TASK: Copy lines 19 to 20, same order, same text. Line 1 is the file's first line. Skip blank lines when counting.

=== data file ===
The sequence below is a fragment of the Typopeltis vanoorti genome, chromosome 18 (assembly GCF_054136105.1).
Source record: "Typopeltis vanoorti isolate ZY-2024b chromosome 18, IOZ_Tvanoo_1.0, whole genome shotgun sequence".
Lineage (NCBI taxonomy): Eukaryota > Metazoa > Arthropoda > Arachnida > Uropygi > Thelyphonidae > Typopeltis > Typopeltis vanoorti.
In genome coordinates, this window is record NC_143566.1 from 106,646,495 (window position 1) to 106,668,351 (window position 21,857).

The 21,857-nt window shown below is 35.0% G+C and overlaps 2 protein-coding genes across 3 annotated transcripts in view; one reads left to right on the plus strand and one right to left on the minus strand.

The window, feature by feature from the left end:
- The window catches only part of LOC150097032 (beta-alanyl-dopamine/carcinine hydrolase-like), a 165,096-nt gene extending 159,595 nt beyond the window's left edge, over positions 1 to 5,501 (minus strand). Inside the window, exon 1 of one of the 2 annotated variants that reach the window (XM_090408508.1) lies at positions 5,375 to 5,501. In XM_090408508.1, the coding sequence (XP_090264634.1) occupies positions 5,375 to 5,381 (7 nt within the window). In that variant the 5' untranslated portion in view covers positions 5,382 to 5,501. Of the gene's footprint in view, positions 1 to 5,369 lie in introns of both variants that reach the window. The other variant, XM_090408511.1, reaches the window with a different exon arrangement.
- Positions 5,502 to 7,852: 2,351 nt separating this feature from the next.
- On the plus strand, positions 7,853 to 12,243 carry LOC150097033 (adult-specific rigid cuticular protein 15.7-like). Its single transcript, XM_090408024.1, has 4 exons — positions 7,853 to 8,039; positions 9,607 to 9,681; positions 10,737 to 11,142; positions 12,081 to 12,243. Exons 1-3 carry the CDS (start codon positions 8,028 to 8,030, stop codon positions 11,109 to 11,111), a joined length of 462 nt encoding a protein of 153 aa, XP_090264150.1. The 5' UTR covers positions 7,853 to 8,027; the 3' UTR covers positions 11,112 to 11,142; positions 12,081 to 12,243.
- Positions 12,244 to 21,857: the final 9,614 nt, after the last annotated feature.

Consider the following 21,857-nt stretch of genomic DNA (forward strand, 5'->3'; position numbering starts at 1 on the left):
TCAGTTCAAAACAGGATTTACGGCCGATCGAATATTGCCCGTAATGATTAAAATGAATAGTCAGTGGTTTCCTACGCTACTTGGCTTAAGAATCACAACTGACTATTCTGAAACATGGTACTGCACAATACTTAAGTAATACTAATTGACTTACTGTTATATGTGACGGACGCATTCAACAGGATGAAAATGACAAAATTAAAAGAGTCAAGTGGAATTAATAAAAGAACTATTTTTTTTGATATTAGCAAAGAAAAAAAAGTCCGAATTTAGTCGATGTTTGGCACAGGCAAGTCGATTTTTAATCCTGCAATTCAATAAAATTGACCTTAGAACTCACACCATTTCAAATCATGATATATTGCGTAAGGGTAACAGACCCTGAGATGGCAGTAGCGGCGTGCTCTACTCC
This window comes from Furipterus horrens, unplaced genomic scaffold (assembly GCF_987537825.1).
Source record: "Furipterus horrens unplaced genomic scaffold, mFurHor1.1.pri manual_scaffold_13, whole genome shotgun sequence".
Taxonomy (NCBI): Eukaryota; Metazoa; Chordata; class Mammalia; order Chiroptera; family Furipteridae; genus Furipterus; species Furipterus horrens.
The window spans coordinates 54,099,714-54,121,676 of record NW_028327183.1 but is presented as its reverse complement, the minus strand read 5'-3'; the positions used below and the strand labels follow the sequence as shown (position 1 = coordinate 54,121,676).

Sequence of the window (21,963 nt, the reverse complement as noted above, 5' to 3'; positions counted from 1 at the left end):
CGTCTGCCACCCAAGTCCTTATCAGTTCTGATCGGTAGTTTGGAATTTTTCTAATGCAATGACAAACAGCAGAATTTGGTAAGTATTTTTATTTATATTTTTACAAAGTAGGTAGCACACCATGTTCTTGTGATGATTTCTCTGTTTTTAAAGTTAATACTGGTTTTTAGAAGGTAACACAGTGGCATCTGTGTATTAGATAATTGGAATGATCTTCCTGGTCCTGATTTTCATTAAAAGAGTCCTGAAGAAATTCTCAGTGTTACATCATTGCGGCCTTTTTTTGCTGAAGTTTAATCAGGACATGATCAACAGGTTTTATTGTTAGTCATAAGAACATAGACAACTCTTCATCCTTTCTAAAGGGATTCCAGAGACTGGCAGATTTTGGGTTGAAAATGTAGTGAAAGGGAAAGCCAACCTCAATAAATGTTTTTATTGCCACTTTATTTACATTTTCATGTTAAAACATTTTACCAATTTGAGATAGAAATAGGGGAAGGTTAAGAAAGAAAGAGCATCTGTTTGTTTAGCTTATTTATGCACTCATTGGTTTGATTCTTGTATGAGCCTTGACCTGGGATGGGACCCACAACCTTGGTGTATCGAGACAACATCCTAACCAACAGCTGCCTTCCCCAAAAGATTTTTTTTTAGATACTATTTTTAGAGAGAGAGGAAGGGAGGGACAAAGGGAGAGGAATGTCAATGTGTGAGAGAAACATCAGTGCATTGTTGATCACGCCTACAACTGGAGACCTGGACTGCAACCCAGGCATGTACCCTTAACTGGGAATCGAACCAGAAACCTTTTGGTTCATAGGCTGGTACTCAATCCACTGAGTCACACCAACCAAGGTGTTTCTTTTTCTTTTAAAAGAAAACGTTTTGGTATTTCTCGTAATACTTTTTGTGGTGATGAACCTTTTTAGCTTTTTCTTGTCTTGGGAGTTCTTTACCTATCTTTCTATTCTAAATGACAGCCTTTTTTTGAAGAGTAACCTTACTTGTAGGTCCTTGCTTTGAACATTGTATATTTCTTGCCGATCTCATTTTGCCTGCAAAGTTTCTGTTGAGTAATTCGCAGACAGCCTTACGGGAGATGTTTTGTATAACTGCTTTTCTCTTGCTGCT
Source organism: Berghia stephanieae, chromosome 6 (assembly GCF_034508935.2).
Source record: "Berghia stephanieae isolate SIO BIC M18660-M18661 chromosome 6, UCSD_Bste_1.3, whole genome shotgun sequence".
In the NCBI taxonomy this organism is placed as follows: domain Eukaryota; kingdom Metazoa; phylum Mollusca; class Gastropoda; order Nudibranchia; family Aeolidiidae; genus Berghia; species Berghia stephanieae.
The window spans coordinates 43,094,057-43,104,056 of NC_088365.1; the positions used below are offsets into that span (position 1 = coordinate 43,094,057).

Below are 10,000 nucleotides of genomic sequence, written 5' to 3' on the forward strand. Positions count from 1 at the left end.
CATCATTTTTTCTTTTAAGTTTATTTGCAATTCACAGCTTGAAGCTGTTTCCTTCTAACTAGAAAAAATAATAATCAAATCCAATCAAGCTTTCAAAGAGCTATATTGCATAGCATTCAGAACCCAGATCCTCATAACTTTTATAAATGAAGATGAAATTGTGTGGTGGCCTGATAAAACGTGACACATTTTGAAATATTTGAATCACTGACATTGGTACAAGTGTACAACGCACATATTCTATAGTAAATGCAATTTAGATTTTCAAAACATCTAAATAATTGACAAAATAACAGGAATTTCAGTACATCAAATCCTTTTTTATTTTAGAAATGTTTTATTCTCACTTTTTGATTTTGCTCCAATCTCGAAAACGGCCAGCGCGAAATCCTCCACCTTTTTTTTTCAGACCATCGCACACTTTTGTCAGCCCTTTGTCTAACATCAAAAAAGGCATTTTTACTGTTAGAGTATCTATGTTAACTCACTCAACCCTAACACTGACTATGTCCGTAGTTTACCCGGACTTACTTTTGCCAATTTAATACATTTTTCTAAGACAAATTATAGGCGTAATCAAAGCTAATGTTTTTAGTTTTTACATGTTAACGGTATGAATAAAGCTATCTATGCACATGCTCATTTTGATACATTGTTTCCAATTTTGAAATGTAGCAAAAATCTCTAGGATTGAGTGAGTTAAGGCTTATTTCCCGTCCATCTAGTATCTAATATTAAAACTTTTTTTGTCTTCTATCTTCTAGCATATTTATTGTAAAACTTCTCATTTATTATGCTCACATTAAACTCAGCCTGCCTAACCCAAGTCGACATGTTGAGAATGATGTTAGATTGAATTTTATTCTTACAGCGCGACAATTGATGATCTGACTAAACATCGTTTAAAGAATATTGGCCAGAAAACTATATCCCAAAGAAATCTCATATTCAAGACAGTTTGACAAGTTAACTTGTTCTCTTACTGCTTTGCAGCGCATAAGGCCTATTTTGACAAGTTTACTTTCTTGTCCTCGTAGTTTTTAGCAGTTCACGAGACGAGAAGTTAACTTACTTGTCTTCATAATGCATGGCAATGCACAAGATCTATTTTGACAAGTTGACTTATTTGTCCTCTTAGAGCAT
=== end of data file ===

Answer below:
Source organism: Berghia stephanieae, chromosome 6 (assembly GCF_034508935.2).
Source record: "Berghia stephanieae isolate SIO BIC M18660-M18661 chromosome 6, UCSD_Bste_1.3, whole genome shotgun sequence".